The picnic was winding down and the beer truck driver came to collect the empty kegs. A couple of students lifted two cases of beer from the truck when the driver wasn’t looking. The driver had been paid in cash for the kegs and did not know who to bill for the two cases, so he sent the bill to Dolve. Outraged, the dean called one of the honor students to his office to discuss the matter. The student took care of the bill.
Scars from the Corliss steam engine
Engineering students also worked on the steam engines in the South Engineering Building. The Corliss rotary valve steam engine was regarded as the pinnacle of man’s achievement, Melanson said.
The hot steam valves were used to run instruments that made diagrams.
“We had permanent scars on our index fingers and thumbs from closing and opening the valves,” he said.
The long-distance phone call
Melanson said that he was only chewed out once by the dean.
In the early 1940s, the National Bureau of Standards worked to prepare the country for the impending war by creating technology and weapons. It ensured the materials and the manufacturing processes were of the highest quality and performed as expected.
When the war ended, the National Bureau of Standards continued to work on defense projects.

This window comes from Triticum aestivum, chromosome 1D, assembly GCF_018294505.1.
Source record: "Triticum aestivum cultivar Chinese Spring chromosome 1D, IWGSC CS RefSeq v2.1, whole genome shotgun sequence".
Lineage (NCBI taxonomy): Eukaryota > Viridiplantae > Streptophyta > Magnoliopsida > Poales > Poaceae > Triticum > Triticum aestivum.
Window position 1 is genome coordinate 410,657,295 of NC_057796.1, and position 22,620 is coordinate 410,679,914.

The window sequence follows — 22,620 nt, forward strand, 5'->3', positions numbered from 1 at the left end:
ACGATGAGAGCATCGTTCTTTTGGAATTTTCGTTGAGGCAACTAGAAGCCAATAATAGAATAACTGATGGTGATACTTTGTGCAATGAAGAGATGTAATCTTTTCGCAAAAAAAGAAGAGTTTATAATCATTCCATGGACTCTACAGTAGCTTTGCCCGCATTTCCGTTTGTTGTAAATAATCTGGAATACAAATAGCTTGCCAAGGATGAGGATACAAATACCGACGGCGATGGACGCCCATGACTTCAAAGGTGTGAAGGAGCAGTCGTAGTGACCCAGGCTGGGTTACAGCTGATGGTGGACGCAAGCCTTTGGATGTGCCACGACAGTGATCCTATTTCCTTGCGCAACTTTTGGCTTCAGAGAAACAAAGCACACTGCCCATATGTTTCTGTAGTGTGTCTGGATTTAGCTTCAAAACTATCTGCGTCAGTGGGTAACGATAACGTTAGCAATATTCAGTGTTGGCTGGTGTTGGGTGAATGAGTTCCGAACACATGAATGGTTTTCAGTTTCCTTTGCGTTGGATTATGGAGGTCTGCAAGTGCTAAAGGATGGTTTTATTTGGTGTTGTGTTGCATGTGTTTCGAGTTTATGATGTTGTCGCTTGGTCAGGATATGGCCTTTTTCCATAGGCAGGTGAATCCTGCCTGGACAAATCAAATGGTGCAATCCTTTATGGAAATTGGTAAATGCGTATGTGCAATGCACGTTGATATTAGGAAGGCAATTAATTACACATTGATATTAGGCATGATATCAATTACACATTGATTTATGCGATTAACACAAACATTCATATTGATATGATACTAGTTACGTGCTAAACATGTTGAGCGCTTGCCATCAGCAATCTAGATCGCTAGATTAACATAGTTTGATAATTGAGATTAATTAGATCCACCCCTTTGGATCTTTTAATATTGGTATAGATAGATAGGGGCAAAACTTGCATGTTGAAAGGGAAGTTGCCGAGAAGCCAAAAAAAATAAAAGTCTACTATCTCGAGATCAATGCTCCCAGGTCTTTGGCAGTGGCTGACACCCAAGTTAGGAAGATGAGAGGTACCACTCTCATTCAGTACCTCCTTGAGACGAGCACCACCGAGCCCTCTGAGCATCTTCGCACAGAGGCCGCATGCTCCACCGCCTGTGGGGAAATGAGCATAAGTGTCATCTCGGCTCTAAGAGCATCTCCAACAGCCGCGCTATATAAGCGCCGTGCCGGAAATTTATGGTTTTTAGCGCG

“We worked for the National Bureau of Standards on a big transmitter north of Fargo for one-and-a-half years to test a new form of communication – forward scatter. It was top secret in its day. We needed a meter installed to go into operational phase,” Melanson said.
Melanson made a long-distance call to Kindred, North Dakota, where the rural electric cooperative had its headquarters, to request the meter. When the dean found the telephone bill for the 35-cent call, he chewed Melanson out because only deans and department heads were allowed to use long distance. The dean relented when Melanson explained it was costing the department $100 a day if it didn’t get the contract switched to the operational phase.
From Lawrence Welk to radio expert
As a teenager growing up near Marion, North Dakota, Melanson tinkered with radios so he could get the Lawrence Welk show. His fame spread and people from a 50-mile radius brought their radios to him.
Years later, Harry Dixon, department head, appointed Melanson to be the department’s radio expert to the Bureau of Standards. Melanson worked on projects in the Electrical Engineering Department Experiment Station.
After completing his master’s degree, Melanson worked as an associate professor. The younger students respectfully addressed him as professor Melanson, but for some reason, the seniors and graduate students called him “Uncle Mel.” That name would follow him to his next position, where several NDSU graduates already worked.
Melanson had truly wanted to continue as a professor at NDSU, but he could not afford to feed his family of six on a salary of $7,100 in 1963. So that year, he accepted a higher paying position as an electrical engineer with the Bureau of Standards office in Boulder, Colorado. He worked there until 1978, when he took early retirement.